-Citizens? Ambassadors? Of What Country?

When Paul wrote that “our citizenship is in heaven” (Phil. 3:20), what did he mean? And is that citizenship active or passive? Is it doing, speaking, and working, or is it merely listening, reading, and watching? If we look closely at the concept of citizenship as defined by the ancient Greeks, we find that it was hard, active work and not merely the spectator activity that it has become today. In fact, by Greek standards, today’s typical, passive citizen would be considered an enemy of his country. His crime would be lack of active involvement. And he’d be punished.

Our heavenly citizenship is not passive either, as we might think. Instead, it is an active call to relationship, representation, and service. It not only presumes a knowledge and love of “the Way and the Truth and the Life” which is Jesus (Jn. 14:6 NIV), but also promotes the desire to communicate that knowledge and love to others and interest them in it.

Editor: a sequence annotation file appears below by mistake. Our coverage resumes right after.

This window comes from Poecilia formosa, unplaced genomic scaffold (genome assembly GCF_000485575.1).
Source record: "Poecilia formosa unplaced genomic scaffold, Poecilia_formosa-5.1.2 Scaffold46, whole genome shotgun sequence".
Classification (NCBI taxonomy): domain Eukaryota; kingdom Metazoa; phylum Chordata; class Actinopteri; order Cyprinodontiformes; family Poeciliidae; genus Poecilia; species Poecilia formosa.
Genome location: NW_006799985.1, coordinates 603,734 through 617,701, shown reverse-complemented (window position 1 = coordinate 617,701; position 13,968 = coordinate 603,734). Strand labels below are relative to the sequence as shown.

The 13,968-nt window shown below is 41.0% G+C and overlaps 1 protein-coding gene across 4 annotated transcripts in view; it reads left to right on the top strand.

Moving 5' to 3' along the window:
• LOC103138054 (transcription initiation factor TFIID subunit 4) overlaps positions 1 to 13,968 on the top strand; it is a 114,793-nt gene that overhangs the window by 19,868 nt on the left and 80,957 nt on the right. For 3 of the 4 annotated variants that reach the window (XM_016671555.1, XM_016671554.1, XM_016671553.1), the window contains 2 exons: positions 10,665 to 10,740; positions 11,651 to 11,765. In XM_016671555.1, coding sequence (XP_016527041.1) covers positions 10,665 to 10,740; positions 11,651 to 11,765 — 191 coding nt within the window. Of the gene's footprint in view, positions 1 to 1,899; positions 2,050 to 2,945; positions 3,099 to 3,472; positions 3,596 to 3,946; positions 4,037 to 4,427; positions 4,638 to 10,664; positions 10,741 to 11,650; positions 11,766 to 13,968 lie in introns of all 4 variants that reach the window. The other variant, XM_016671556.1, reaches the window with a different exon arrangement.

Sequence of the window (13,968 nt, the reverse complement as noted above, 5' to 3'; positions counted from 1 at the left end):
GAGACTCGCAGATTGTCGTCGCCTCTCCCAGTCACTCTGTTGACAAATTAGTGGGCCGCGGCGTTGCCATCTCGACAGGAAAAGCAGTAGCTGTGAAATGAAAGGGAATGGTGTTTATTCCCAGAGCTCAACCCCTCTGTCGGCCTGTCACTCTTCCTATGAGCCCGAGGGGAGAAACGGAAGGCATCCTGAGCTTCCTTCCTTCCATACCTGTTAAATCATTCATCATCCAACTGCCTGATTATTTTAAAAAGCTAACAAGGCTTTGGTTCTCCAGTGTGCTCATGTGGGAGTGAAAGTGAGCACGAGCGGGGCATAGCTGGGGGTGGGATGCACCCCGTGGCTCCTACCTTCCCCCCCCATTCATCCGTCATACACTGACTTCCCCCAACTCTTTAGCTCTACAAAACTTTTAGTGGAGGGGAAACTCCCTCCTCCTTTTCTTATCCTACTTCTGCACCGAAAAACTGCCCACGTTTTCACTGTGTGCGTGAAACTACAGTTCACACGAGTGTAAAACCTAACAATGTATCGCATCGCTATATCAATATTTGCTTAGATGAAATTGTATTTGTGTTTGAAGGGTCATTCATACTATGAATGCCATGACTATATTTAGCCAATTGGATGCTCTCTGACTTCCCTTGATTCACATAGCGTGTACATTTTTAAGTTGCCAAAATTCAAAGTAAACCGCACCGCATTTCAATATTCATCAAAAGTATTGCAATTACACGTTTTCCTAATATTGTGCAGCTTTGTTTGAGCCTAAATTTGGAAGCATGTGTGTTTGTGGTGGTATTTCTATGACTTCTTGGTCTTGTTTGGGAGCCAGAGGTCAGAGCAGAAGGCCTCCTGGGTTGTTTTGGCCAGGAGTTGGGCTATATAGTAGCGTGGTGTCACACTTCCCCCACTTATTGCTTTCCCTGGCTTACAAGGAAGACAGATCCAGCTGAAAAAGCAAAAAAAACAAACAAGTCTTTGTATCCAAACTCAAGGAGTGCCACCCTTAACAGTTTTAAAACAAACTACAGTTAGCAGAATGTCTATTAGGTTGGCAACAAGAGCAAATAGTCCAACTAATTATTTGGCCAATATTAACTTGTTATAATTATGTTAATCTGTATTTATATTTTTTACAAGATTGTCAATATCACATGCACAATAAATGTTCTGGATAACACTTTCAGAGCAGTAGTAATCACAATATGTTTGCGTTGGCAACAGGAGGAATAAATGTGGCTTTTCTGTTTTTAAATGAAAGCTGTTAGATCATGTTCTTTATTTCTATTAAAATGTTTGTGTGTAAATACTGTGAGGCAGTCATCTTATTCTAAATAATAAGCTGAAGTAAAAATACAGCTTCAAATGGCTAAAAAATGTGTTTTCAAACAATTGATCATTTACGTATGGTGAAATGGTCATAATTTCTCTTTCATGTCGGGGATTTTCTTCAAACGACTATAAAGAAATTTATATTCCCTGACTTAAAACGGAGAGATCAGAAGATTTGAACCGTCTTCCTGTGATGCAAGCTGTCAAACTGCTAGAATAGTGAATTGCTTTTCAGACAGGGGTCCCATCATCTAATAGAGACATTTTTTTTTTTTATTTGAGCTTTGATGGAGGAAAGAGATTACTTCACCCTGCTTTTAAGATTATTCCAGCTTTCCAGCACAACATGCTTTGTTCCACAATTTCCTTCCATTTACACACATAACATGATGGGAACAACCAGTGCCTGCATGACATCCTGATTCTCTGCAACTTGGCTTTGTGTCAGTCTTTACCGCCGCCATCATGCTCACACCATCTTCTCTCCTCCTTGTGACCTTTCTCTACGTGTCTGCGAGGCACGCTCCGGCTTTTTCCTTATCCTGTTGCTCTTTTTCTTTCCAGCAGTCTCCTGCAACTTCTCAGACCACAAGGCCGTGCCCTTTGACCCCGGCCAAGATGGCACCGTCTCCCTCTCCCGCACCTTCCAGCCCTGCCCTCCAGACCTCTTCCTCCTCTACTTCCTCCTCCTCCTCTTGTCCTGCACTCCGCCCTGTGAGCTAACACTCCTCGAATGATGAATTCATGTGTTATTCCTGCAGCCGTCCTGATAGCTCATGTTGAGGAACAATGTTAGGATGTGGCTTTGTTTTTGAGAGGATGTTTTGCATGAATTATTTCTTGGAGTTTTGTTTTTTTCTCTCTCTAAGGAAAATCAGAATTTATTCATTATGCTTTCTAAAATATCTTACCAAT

Citizenship is not simply identification with a country; that’s passive. Citizenship’s true purpose is to actively display the country from which we come. The citizen’s goal is to represent his homeland so well that others will not only want to visit there, but also want to become citizens themselves. That’s why Paul also called us “ambassadors for Christ” (2 Cor. 5:20). All citizens then, whether good or bad, are really ambassadors of the country they represent, the place they call “home.”

Let’s ask ourselves this question about our citizenship: Are we promoting worldly things that represent the foreign land where we happen to find ourselves, or are we promoting the wonderful things of our heavenly homeland? If we asked those around us, what would they say about us as citizens and ambassadors of the place we call home?

By Larry Ondrejack


With permission to publish by: Sam Hadley, Grace & Truth, 210 Chestnut St., Danville, IL., USA. Website:


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